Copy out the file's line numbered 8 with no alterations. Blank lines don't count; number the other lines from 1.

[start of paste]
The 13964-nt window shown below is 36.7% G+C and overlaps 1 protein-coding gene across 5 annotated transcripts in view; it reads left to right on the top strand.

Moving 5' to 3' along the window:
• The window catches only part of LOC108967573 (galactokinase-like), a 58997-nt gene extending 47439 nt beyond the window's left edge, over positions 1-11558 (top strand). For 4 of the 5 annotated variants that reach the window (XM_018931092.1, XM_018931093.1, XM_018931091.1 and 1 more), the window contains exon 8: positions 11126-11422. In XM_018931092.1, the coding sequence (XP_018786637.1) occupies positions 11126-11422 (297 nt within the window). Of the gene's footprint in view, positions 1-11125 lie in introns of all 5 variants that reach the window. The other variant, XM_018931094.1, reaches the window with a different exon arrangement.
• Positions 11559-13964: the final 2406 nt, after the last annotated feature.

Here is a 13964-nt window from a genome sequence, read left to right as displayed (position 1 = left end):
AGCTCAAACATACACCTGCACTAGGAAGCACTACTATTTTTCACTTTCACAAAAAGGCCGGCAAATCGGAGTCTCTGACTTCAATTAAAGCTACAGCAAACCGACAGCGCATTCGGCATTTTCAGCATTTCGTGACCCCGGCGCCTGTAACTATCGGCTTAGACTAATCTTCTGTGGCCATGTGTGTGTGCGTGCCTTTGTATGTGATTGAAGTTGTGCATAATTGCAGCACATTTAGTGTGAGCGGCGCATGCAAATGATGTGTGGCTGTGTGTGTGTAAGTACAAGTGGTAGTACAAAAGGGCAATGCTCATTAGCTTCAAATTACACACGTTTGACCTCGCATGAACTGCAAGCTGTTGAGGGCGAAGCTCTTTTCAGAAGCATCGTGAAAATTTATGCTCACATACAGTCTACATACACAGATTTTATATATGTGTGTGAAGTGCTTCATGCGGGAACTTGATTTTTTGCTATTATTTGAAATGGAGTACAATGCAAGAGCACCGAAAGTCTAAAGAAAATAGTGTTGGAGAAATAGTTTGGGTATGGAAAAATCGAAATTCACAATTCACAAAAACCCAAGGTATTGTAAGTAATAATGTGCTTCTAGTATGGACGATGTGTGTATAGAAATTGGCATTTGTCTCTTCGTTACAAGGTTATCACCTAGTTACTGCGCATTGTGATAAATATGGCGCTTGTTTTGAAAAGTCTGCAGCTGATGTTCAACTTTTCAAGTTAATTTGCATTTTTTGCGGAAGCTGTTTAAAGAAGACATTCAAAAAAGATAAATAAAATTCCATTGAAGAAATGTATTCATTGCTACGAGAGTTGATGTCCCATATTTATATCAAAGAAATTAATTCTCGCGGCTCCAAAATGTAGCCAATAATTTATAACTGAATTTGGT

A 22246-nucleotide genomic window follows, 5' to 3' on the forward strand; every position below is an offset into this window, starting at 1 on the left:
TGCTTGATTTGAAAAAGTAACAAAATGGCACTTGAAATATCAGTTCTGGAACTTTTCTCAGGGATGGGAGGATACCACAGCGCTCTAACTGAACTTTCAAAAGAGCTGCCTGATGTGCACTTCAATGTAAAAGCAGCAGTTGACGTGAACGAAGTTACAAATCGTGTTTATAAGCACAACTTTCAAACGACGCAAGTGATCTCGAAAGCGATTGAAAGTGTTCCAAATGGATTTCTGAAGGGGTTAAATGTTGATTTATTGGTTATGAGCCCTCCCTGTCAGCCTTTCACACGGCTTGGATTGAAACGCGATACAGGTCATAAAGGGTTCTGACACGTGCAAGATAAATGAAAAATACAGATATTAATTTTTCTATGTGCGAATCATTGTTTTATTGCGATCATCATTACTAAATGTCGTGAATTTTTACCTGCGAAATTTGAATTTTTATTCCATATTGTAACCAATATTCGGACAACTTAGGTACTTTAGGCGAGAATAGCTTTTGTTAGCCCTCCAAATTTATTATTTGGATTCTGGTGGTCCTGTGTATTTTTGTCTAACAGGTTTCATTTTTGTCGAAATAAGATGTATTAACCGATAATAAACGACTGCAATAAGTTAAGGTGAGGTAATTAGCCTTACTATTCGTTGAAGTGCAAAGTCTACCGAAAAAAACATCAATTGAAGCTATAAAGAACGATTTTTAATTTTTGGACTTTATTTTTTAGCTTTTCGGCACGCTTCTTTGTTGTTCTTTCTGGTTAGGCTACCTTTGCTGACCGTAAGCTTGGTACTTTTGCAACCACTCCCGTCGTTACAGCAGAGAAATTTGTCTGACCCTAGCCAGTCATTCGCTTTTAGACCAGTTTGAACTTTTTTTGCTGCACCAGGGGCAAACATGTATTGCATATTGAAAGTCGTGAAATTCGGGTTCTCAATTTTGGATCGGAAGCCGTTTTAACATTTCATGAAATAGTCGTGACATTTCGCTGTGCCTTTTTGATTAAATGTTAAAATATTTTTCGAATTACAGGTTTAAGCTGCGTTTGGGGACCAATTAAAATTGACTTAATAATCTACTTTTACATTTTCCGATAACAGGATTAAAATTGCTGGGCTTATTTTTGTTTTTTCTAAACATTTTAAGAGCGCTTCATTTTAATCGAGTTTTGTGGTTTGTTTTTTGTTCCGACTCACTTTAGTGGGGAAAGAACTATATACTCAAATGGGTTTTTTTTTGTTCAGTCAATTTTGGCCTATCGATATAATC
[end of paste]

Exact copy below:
TGCTTGATTTGAAAAAGTAACAAAATGGCACTTGAAATATCAGTTCTGGAACTTTTCTCAGGGATGGGAGGATACCACAGCGCTCTAACTGAACTTTCAAAAGAGCTGCCTGATGTGCACTTCAATGTAAAAGCAGCAGTTGACGTGAACGAAGTTACAAATCGTGTTTATAAGCACAACTTTCAAACGACGCAAGTGATCTCGAAAGCGATTGAAAGTGTTCCAAATGGATTTCTGAAGGGGTTAAATGTTGATTTATTGGTTATGAGCCCTCCCTGTCAGCCTTTCACACGGCTTGGATTGAAACGCGATACAGGTCATAAAGGGTTCTGACACGTGCAAGATAAATGAAAAATACAGATATTAATTTTTCTATGTGCGAATCATTGTTTTATTGCGATCATCATTACTAAATGTCGTGAATTTTTACCTGCGAAATTTGAATTTTTATTCCATATTGTAACCAATATTCGGACAACTTAGGTACTTTAGGCGAGAATAGCTTTTGTTAGCCCTCCAAATTTATTATTTGGATTCTGGTGGTCCTGTGTATTTTTGTCTAACAGGTTTCATTTTTGTCGAAATAAGATGTATTAACCGATAATAAACGACTGCAATAAGTTAAGGTGAGGTAATTAGCCTTACTATTCGTTGAAGTGCAAAGTCTACCGAAAAAAACATCAATTGAAGCTATAAAGAACGATTTTTAATTTTTGGACTTTATTTTTTAGCTTTTCGGCACGCTTCTTTGTTGTTCTTTCTGGTTAGGCTACCTTTGCTGACCGTAAGCTTGGTACTTTTGCAACCACTCCCGTCGTTACAGCAGAGAAATTTGTCTGACCCTAGCCAGTCATTCGCTTTTAGACCAGTTTGAACTTTTTTTGCTGCACCAGGGGCAAACATGTATTGCATATTGAAAGTCGTGAAATTCGGGTTCTCAATTTTGGATCGGAAGCCGTTTTAACATTTCATGAAATAGTCGTGACATTTCGCTGTGCCTTTTTGATTAAATGTTAAAATATTTTTCGAATTACAGGTTTAAGCTGCGTTTGGGGACCAATTAAAATTGACTTAATAATCTACTTTTACATTTTCCGATAACAGGATTAAAATTGCTGGGCTTATTTTTGTTTTTTCTAAACATTTTAAGAGCGCTTCATTTTAATCGAGTTTTGTGGTTTGTTTTTTGTTCCGACTCACTTTAGTGGGGAAAGAACTATATACTCAAATGGGTTTTTTTTTGTTCAGTCAATTTTGGCCTATCGATATAATC